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Family Day | City on Fire: Chicago 1871

Saturday, October 16

One hundred and fifty years ago, Chicago was a city with a bustling business district and a rapidly growing population. The city was bursting at the seams to accommodate new residents, and houses were being built quickly out of wood and crammed tightly together. Even the few paved streets and sidewalks were made of wood. Although structures were advertised as “fireproof,” on October 8, 1871, the combination of strong wind, a regional drought, and a fire near DeKoven Street proved them wrong on an epic scale.

Spend the day with us at the Chicago History Museum to explore the history of the Great Chicago Fire in our newest exhibition, City on Fire: Chicago 1871. Discover the story of the Fire through accounts by people who lived through it such as Justin Butterfield, Claire Innis, Joseph and Anna Hudlin, and Catherine O’Leary. The day’s activities are designed for families with children ages 13 and under.

Free with general admission; RSVP not required



10:00 a.m.–3:00 p.m. – Rubble to Recovery cart experiences

10:00 a.m.–4:00 p.m. – Self-Guided Exhibition Tours with the Family Learning Guide

11:00–11:45 a.m. – “Celebrating Chicago” with the Apollo Chorus of Chicago
Founded after the Great Chicago Fire to boost citizen morale, the Apollo Chorus of Chicago has been thrilling audiences since 1872!

12:00–1:00 p.m. – Character-Led Tours with Lookingglass Theatre
Explore the City on Fire exhibition from the perspective of those who lived through it. Join actors from Lookingglass Theatre for an immersive character-led tours with Catherine O’Leary, Joseph Hudlin, and more!

12:00–2:15 p.m. – Chicago Mobile Makers Ideal Community Design Challenge
What would your ideal community have to keep residents safe and healthy? A fire station? A Hospital? Get creative with Chicago Mobile Makers and try your hand at designing with community in mind. Participants will work together to build a custom city that works for all people. As the day progresses, the cities will grow and take new forms as more perspectives are included in the design process!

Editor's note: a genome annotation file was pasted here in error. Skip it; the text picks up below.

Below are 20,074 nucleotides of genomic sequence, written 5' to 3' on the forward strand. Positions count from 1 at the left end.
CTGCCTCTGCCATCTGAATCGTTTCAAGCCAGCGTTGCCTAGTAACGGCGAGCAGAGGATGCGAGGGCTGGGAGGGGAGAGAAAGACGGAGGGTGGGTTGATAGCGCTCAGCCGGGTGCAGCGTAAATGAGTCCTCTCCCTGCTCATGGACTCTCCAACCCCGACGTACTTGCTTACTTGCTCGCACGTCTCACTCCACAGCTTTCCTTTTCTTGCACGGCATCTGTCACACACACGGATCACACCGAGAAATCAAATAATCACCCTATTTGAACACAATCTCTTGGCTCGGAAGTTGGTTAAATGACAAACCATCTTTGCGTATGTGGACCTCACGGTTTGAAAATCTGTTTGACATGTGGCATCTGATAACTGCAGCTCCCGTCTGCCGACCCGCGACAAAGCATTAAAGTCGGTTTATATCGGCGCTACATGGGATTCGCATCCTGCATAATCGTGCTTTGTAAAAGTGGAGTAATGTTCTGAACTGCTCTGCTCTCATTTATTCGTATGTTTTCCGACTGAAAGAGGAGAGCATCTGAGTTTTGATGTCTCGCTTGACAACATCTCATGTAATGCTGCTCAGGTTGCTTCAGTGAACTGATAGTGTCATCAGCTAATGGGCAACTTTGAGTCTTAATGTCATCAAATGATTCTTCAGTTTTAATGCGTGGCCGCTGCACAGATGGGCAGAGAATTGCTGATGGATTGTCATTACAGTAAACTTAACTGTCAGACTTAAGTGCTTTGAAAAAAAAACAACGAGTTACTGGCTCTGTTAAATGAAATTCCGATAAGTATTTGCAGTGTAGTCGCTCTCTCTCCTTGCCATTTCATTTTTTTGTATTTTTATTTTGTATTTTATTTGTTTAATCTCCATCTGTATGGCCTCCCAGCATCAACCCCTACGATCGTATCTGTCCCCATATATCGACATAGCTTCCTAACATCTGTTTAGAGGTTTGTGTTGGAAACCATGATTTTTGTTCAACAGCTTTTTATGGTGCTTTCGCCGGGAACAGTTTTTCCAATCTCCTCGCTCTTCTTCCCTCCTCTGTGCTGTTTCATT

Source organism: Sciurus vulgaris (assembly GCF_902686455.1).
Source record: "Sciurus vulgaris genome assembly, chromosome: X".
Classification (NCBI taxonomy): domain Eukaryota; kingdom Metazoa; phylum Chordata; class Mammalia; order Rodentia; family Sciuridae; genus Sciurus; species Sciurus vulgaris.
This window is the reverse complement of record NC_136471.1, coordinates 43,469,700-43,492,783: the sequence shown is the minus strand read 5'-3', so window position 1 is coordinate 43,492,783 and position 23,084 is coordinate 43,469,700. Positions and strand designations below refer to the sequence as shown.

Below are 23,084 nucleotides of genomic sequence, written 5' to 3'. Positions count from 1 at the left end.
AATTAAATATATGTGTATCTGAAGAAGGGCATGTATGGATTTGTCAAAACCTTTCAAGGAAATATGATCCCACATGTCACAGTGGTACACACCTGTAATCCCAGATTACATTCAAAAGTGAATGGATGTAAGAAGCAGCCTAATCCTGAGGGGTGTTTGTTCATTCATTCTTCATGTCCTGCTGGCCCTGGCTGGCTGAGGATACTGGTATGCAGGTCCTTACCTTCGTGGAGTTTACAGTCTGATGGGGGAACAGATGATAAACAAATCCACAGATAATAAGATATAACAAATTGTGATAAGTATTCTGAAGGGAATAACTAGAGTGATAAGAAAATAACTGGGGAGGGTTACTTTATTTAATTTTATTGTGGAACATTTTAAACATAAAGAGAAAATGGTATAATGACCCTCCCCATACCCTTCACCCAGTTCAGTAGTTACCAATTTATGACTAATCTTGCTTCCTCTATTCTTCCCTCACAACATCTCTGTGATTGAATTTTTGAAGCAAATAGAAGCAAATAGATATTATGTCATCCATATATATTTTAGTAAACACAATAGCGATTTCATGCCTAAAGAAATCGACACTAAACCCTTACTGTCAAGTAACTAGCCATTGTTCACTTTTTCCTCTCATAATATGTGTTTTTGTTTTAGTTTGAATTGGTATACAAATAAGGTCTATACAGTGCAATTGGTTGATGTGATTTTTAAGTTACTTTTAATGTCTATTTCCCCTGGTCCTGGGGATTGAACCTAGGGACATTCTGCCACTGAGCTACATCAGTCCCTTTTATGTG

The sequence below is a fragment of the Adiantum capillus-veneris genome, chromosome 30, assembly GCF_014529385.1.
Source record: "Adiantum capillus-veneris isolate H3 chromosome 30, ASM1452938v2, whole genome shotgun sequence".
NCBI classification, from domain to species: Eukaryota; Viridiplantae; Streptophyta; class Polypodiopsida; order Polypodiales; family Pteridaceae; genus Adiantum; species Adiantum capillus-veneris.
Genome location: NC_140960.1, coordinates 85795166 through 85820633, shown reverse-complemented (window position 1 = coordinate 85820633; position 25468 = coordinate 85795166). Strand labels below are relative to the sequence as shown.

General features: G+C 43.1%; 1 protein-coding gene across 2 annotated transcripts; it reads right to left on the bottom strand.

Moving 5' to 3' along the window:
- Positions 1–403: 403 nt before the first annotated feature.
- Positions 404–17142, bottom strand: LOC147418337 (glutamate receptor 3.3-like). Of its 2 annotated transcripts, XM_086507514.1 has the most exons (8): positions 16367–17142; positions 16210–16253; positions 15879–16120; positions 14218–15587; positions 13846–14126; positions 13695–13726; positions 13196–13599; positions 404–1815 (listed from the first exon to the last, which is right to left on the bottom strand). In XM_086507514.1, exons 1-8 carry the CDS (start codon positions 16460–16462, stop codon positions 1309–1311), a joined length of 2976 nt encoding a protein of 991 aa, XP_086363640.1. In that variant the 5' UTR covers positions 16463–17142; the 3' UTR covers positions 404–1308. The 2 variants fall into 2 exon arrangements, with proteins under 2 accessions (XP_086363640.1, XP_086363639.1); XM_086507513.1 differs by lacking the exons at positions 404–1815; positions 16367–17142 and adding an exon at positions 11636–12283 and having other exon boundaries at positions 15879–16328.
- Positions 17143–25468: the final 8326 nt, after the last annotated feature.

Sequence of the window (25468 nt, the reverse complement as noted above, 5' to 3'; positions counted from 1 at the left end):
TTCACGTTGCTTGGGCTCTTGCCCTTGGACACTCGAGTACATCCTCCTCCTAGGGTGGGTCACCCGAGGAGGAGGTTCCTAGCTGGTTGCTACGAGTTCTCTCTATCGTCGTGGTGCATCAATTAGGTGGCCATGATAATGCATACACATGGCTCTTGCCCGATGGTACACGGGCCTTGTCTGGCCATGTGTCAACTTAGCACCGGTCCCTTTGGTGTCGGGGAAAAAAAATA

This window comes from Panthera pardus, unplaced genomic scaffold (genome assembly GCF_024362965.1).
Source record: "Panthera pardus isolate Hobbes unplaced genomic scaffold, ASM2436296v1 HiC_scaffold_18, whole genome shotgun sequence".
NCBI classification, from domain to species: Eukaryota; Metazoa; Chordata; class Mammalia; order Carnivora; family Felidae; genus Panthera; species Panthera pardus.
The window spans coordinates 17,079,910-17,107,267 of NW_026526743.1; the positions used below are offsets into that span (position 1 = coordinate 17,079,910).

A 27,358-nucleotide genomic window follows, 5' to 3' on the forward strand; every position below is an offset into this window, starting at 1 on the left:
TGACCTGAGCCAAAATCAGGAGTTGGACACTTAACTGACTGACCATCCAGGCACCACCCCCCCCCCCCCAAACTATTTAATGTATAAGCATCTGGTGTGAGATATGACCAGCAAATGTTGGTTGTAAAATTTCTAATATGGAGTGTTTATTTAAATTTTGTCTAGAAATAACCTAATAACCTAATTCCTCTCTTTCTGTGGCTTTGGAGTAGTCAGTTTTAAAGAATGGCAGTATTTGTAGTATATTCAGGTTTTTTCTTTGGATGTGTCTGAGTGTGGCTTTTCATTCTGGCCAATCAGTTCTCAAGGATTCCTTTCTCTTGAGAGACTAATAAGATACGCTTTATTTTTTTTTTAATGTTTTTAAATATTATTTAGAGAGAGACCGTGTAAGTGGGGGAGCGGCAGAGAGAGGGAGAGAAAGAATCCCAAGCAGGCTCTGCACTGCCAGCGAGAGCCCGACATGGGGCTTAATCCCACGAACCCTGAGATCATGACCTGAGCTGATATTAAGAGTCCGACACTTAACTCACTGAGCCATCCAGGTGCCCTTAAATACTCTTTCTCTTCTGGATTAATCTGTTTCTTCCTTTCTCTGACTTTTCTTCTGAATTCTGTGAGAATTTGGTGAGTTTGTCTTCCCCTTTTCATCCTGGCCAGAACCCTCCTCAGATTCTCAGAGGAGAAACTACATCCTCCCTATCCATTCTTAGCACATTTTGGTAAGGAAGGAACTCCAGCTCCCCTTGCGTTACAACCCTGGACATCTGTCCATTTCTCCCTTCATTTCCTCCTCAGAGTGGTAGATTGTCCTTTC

12:30 p.m. & 2:30 p.m. – Bus Tours | Chicago Architecture: Glessner House and Clarke House
Hop on a coach bus for a round-trip visit to Chicago’s South Loop neighborhood and explore the architecture of the John J. Glessner House and the Henry B. Clarke House, which date from around the time of the Great Chicago Fire. Tours run one hour and are included with general admission. RSVP requested. Meet at the Museum’s Clark Street entrance to board the bus.

RSVP for 12:30 Tour      RSVP for 2:30 Tour

1:00–1:40 p.m. – ”Fire in Boomtown” with Amy Lowe and Megan Wells-Shunk 
Join musicians and storytellers Amy Lowe and Megan Wells-Shunk for a musical mix of commentary, theater and history as they recount the story of The Great Chicago Fire of 1871. The program amplifies the resiliency of Chicagoans to rebuild and recover following the losses from the conflagration.

2:15 p.m. Chicago Fire Department Visit

Letter drawing by Justin Butterfield (with his goat) of his Great Fire experiences, 1871. ICHi-063792
View of the 1871 Chicago Fire at night under full moon. Lithograph by F. Sala & Co., c. 1871. CHM, ICHi-063773
Front view of a Chicago Fire Department fire marshall helmet used during the Chicago Fire of 1871. CHM, ICHi-064110
"Memories of the Chicago Fire of 1871" by Julia Lemos, 1912. CHM, ICHi-062293
Harriet Jessie Peabody's doll, "Bessie," saved in the Great Fire, 1871. CHM, ICHi-064649
Broadside regarding aid after the Great Chicago Fire, 1871. CHM, ICHi-020590

The Details



16 th

10:30 a.m.–4:00 p.m.

Event Location

Chicago History Museum

1601 N. Clark St., Chicago, IL 60614

purchase tickets for Oct. 16
Chicago History Museum Sharing Chicago's Stories